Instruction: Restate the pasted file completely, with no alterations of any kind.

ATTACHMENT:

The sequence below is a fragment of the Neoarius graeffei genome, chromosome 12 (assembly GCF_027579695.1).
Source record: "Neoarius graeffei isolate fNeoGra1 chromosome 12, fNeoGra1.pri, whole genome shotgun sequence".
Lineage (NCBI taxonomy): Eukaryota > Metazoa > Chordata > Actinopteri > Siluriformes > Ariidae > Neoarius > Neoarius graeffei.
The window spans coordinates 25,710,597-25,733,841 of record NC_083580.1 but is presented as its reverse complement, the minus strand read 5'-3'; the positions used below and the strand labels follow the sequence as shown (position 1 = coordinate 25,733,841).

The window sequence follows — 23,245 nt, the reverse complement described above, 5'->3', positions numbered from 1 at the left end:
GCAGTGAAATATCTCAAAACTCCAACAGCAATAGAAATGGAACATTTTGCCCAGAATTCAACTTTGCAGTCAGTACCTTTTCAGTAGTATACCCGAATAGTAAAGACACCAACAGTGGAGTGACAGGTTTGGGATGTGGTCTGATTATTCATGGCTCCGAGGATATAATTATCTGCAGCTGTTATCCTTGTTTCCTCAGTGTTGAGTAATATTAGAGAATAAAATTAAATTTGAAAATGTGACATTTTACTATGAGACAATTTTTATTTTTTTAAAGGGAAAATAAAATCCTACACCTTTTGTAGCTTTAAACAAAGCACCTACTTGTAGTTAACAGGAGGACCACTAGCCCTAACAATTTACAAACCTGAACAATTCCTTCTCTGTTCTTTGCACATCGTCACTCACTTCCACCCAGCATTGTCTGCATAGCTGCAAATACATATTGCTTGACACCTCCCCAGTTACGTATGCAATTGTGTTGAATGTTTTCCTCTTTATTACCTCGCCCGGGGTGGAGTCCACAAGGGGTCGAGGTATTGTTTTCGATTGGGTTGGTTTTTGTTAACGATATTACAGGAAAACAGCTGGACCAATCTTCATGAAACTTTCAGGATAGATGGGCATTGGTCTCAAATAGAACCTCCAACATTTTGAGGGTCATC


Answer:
The sequence below is a fragment of the Neoarius graeffei genome, chromosome 12 (assembly GCF_027579695.1).
Source record: "Neoarius graeffei isolate fNeoGra1 chromosome 12, fNeoGra1.pri, whole genome shotgun sequence".
Lineage (NCBI taxonomy): Eukaryota > Metazoa > Chordata > Actinopteri > Siluriformes > Ariidae > Neoarius > Neoarius graeffei.
The window spans coordinates 25,710,597-25,733,841 of record NC_083580.1 but is presented as its reverse complement, the minus strand read 5'-3'; the positions used below and the strand labels follow the sequence as shown (position 1 = coordinate 25,733,841).

The window sequence follows — 23,245 nt, the reverse complement described above, 5'->3', positions numbered from 1 at the left end:
GCAGTGAAATATCTCAAAACTCCAACAGCAATAGAAATGGAACATTTTGCCCAGAATTCAACTTTGCAGTCAGTACCTTTTCAGTAGTATACCCGAATAGTAAAGACACCAACAGTGGAGTGACAGGTTTGGGATGTGGTCTGATTATTCATGGCTCCGAGGATATAATTATCTGCAGCTGTTATCCTTGTTTCCTCAGTGTTGAGTAATATTAGAGAATAAAATTAAATTTGAAAATGTGACATTTTACTATGAGACAATTTTTATTTTTTTAAAGGGAAAATAAAATCCTACACCTTTTGTAGCTTTAAACAAAGCACCTACTTGTAGTTAACAGGAGGACCACTAGCCCTAACAATTTACAAACCTGAACAATTCCTTCTCTGTTCTTTGCACATCGTCACTCACTTCCACCCAGCATTGTCTGCATAGCTGCAAATACATATTGCTTGACACCTCCCCAGTTACGTATGCAATTGTGTTGAATGTTTTCCTCTTTATTACCTCGCCCGGGGTGGAGTCCACAAGGGGTCGAGGTATTGTTTTCGATTGGGTTGGTTTTTGTTAACGATATTACAGGAAAACAGCTGGACCAATCTTCATGAAACTTTCAGGATAGATGGGCATTGGTCTCAAATAGAACCTCCAACATTTTGAGGGTCATC